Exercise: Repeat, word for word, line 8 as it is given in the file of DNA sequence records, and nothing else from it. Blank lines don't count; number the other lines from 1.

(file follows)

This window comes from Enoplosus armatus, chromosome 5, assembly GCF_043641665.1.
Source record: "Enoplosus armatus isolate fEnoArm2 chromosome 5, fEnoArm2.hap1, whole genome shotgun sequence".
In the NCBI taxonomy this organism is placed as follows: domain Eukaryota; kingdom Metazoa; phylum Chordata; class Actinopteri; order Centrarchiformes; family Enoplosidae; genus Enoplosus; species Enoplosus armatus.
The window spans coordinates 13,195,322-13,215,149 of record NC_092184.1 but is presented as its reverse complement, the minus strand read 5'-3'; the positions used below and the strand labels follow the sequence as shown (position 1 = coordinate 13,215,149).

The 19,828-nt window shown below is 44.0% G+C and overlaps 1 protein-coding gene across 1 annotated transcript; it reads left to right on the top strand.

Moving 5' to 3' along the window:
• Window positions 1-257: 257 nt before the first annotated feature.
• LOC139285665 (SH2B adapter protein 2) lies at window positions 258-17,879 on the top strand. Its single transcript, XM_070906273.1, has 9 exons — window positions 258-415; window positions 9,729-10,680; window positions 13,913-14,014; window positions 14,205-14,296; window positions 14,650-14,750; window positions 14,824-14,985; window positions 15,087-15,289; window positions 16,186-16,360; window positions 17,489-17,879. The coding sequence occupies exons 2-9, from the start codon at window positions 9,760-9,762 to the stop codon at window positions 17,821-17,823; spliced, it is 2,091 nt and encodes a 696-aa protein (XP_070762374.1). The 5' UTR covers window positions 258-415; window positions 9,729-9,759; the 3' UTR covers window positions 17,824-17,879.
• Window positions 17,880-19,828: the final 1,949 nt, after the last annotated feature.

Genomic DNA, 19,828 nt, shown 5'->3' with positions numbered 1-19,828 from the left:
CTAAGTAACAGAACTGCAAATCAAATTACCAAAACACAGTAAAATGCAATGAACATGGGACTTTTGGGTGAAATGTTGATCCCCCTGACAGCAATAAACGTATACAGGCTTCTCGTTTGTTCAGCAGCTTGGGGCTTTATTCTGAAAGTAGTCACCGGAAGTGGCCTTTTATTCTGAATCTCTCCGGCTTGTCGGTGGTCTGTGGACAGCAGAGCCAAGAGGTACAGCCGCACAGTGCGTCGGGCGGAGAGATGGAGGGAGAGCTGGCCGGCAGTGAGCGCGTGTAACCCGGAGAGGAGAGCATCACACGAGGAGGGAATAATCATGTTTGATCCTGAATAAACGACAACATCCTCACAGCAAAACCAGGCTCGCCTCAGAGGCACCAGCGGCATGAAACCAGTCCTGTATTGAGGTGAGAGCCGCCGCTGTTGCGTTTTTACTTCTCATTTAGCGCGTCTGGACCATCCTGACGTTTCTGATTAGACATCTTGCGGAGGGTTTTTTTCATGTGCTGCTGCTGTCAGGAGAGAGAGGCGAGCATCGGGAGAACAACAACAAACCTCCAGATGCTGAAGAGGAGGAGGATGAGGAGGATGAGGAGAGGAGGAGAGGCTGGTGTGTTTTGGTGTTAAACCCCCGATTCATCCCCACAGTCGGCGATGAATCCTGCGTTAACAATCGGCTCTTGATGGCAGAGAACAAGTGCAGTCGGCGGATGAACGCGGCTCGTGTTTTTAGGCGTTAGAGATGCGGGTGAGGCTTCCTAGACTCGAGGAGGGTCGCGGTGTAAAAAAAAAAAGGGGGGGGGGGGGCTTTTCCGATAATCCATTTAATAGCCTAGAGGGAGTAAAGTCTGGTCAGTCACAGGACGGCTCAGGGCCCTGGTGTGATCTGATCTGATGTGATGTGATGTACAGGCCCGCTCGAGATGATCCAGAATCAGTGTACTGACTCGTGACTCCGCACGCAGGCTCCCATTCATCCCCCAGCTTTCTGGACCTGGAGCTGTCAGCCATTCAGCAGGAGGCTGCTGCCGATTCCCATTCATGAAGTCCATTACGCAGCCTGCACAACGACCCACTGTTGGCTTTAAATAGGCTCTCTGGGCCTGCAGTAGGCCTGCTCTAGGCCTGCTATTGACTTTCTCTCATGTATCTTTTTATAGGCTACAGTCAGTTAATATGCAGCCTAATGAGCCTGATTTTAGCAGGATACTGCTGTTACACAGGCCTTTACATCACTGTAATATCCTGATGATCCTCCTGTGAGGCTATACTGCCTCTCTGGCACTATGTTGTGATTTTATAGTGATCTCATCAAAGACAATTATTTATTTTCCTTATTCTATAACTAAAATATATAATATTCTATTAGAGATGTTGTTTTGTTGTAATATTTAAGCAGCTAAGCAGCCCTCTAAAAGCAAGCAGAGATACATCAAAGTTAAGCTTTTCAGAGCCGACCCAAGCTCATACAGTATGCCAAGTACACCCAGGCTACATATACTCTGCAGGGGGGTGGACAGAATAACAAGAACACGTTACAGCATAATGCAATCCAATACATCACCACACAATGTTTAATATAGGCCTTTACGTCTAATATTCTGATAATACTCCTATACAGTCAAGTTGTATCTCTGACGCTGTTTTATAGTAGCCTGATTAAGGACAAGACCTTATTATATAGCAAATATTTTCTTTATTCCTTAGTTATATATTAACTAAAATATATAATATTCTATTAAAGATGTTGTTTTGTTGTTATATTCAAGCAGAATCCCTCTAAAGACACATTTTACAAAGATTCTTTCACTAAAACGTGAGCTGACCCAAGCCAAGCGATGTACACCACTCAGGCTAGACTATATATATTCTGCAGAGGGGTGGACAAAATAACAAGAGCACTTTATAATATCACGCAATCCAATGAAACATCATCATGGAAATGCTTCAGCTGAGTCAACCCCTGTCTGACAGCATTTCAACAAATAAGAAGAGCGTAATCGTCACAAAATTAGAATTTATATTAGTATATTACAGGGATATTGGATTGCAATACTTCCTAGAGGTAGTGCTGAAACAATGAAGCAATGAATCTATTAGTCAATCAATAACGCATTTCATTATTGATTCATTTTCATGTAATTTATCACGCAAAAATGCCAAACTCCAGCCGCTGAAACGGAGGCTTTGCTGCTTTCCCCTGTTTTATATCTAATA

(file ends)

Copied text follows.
• LOC139285665 (SH2B adapter protein 2) lies at window positions 258-17,879 on the top strand. Its single transcript, XM_070906273.1, has 9 exons — window positions 258-415; window positions 9,729-10,680; window positions 13,913-14,014; window positions 14,205-14,296; window positions 14,650-14,750; window positions 14,824-14,985; window positions 15,087-15,289; window positions 16,186-16,360; window positions 17,489-17,879. The coding sequence occupies exons 2-9, from the start codon at window positions 9,760-9,762 to the stop codon at window positions 17,821-17,823; spliced, it is 2,091 nt and encodes a 696-aa protein (XP_070762374.1). The 5' UTR covers window positions 258-415; window positions 9,729-9,759; the 3' UTR covers window positions 17,824-17,879.